Natural Sciences (Physical) @ Christ's, Cambridge in 2015

Interview format

No test; 2 x interviews

Interview content

Interview 1: maths; Interview 2: chemistry

Best preparation

Talking over test papers and graph sketching

Advice in hindsight


Final thoughts

Think out loud

Remember this advice isn't official. There is no guarantee it will reflect your experience because university applications can change between years. Check the official Cambridge and Oxford websites for more accurate information on this year's application format and the required tests.

Also, someone else's experience may not reflect your own. Most interviews are more like conversations than tests and like, any conversation, they are quite interactive.

Interview Format

Test taken: None

Number of interviews: 2

Skype interview: no

Time between interviews: not sure!

Length of first interview: 20 minutes; Length of second interview: 20 minutes

What happened in your interview? How did you feel?

One of my interviews was a 'maths' interview, and the other was physics and chemistry. We could express a preference beforehand for this one, so I said I would prefer to talk about chemistry. I found in the chemistry one the interviewers were really friendly in helping me through the problems whereas in the maths one there was less help. In both there were no materials other than a pen and paper to sketch things on. In one I was sat in a very low sofa, which was initially a bit awkward but I definitely settled into it, whereas the other was at a big table.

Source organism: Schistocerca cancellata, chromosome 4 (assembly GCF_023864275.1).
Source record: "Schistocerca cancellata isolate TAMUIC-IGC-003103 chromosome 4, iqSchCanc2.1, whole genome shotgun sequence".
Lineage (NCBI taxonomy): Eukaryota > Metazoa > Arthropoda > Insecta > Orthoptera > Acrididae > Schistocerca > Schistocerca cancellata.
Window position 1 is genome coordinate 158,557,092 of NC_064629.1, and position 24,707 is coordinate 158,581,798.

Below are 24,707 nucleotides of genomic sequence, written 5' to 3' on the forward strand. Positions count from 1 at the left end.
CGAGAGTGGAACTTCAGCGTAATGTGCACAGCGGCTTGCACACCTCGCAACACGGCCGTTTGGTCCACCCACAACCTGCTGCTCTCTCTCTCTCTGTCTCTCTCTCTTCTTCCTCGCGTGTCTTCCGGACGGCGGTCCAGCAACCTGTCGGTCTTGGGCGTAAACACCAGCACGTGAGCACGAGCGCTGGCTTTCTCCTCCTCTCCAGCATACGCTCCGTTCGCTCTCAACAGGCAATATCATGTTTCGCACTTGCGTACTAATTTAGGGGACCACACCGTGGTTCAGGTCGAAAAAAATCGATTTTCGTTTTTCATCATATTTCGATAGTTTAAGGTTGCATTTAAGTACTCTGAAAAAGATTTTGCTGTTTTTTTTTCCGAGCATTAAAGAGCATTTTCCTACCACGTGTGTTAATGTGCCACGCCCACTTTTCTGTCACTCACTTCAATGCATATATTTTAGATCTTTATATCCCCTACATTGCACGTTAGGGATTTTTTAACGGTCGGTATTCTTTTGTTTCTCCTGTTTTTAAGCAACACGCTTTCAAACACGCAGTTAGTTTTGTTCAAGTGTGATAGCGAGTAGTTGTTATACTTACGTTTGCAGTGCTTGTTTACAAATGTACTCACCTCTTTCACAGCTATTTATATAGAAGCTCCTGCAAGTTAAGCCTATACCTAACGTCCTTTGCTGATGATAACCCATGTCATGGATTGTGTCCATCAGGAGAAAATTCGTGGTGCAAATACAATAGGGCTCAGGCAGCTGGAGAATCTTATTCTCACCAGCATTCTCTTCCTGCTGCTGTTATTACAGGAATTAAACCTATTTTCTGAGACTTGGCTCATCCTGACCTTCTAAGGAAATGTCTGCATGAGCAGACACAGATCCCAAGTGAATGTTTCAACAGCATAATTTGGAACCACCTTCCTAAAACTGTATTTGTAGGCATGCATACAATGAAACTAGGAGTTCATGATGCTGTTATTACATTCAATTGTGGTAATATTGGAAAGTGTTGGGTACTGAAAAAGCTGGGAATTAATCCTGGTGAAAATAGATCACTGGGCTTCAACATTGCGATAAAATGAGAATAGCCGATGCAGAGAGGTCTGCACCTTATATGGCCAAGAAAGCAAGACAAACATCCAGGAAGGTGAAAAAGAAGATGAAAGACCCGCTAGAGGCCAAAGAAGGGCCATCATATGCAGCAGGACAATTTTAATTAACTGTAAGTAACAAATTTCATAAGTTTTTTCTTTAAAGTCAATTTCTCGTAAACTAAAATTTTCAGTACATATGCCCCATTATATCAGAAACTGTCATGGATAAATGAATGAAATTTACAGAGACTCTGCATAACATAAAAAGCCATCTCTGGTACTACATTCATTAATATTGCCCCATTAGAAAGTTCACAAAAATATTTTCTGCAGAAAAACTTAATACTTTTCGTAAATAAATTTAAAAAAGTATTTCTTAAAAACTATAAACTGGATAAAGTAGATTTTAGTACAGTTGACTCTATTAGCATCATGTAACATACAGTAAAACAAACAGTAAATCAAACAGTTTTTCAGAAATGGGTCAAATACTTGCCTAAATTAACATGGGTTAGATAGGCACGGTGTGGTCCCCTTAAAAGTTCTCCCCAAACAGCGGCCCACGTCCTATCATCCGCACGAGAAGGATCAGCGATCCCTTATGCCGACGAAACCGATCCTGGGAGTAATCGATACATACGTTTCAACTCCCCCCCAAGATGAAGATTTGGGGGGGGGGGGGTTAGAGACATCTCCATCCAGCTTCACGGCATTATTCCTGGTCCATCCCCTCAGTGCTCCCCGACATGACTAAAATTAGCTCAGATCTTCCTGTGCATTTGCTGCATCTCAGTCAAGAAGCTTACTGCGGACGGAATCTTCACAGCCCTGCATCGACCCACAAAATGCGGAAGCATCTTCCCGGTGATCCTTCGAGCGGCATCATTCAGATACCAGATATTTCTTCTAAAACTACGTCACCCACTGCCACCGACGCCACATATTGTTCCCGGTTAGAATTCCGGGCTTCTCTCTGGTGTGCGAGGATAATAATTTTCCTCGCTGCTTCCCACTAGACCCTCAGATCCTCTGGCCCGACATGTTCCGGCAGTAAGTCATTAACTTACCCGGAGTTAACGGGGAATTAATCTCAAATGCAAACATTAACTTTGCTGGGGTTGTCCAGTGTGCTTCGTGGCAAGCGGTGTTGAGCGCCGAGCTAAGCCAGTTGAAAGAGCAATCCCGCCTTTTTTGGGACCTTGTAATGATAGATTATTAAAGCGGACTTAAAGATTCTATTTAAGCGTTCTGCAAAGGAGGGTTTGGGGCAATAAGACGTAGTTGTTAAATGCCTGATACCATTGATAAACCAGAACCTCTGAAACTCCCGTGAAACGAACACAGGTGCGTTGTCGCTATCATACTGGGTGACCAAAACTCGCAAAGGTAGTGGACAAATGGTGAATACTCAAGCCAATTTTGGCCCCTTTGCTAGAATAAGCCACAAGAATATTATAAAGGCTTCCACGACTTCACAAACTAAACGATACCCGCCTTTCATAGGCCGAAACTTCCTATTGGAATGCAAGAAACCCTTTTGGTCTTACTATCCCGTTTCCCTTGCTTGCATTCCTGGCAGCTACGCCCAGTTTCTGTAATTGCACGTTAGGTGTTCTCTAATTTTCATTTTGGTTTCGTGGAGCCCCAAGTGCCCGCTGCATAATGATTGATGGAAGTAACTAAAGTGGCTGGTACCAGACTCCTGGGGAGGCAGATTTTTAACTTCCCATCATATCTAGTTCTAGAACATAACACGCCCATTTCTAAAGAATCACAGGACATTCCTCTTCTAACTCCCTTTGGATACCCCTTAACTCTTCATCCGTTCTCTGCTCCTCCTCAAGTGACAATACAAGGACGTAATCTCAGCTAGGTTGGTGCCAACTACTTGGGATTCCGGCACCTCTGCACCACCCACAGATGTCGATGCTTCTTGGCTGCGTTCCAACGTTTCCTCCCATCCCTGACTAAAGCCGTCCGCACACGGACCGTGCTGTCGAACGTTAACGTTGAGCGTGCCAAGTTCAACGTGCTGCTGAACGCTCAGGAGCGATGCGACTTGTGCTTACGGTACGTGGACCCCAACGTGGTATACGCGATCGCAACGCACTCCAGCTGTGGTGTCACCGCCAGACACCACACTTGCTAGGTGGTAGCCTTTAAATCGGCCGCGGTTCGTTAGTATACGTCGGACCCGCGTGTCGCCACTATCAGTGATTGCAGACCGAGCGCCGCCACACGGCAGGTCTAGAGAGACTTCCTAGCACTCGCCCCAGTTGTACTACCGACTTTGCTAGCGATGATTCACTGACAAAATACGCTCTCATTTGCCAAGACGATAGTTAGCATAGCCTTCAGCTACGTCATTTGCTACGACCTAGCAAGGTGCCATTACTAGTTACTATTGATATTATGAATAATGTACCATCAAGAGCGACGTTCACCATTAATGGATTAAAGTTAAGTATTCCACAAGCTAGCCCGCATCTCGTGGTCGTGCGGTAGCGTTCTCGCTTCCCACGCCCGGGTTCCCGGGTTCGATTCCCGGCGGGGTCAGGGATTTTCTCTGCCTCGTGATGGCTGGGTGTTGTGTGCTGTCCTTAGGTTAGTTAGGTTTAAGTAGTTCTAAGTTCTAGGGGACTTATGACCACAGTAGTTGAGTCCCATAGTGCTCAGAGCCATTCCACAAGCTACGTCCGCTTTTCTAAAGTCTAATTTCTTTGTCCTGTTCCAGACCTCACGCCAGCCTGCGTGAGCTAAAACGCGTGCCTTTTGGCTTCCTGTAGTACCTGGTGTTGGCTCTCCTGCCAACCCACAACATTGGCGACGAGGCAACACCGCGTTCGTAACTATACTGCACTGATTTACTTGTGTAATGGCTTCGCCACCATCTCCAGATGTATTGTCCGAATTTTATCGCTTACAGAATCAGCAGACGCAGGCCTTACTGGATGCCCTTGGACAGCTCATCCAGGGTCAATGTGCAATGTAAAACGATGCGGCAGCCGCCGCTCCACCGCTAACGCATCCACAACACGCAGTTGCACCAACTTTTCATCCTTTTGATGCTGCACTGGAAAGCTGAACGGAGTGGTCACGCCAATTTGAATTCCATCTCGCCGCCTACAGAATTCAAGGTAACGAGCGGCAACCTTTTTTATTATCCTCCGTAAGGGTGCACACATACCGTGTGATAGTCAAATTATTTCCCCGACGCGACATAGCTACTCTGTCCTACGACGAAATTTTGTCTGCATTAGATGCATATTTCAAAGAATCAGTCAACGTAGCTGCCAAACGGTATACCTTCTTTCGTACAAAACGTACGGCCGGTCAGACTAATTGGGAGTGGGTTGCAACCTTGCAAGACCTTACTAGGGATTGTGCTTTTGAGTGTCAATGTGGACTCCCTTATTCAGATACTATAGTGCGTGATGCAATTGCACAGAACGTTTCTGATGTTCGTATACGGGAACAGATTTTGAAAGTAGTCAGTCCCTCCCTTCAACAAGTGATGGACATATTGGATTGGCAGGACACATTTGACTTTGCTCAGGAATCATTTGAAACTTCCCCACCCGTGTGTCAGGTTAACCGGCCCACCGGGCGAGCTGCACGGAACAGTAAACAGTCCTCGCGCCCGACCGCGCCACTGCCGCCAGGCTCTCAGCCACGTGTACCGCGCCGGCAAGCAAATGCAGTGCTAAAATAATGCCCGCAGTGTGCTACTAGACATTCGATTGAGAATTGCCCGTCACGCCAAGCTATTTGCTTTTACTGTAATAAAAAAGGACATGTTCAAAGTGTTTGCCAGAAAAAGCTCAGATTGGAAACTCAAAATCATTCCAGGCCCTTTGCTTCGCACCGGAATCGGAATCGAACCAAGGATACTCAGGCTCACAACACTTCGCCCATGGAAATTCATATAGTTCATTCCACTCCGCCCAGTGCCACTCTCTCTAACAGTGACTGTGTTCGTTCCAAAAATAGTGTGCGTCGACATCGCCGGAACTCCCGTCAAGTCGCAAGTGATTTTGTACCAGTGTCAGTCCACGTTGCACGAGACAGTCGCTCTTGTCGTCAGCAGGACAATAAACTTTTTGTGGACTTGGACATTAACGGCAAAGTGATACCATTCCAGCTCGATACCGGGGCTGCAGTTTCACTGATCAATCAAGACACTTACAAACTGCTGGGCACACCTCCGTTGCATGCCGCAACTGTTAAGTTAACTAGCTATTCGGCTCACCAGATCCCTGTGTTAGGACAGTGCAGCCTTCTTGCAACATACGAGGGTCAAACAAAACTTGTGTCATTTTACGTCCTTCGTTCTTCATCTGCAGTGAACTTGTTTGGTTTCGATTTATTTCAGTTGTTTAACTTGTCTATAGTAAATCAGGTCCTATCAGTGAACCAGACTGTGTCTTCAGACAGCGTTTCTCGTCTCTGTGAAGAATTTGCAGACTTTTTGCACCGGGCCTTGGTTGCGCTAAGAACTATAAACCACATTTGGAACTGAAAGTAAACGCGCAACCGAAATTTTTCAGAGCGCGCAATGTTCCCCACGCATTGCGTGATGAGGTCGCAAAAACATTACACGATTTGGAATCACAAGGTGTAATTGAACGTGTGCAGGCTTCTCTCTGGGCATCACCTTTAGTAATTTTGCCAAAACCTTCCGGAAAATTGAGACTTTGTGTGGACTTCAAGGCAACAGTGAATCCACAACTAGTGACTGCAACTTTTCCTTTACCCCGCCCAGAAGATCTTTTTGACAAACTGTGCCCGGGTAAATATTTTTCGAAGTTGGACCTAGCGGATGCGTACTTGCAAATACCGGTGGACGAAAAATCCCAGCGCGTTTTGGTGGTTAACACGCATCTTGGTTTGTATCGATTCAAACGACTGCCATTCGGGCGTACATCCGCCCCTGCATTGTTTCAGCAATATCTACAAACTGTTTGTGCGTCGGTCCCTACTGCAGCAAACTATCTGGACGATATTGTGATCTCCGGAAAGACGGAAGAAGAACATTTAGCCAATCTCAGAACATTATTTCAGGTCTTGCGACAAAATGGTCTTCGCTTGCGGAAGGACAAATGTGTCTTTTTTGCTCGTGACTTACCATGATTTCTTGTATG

The first maths question I was asked I had seen before so answered very quickly. The interviewers could clearly tell this and moved on to things I had never seen very quickly, so they just want to see how you think, not how much interview practice you have had!

How did you prepare?

I prepared by talking over old test papers (mostly Oxford PAT) with teachers in an interview kind of style. Most useful thing was practicing sketching graphs! I think my preparation helped as I was used to seeing hard, unknown problems.

What advice do you have for future applicants?

Looking back, what advice would you give to your past self?

Interviewers are just looking to see how you think, not necessarily what you know! So I'd say it's good to explain every thought you have as it shows them your problem solving skills. If I did it again, I would be less worried about saying stupid things and just explain clearly how I reached every conclusion.